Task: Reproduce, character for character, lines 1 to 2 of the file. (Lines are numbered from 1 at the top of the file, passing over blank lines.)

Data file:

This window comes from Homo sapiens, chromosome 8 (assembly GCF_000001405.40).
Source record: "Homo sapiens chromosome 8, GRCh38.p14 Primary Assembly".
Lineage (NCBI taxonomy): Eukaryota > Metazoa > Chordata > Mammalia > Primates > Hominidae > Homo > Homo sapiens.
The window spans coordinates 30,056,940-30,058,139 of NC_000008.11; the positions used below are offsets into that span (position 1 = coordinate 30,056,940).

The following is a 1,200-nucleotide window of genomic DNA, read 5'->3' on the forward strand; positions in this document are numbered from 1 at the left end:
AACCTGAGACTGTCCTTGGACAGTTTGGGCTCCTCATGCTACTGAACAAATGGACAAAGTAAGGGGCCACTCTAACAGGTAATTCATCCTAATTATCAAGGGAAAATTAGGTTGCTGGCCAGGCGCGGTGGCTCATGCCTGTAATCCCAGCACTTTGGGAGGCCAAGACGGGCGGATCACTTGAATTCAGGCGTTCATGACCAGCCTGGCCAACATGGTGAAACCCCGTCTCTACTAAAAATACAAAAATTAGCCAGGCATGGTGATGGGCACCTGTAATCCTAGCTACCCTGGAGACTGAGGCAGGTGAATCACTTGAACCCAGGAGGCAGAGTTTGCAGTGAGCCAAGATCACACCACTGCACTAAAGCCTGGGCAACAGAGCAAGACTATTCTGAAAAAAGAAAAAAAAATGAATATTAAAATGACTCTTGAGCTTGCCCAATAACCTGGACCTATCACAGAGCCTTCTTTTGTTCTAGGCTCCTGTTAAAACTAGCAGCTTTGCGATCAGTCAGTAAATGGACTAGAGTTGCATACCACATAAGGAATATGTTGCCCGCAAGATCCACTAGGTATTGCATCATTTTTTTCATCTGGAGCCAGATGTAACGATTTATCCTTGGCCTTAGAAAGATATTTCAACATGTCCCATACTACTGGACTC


This window comes from Homo sapiens, chromosome 8 (assembly GCF_000001405.40).
Source record: "Homo sapiens chromosome 8, GRCh38.p14 Primary Assembly".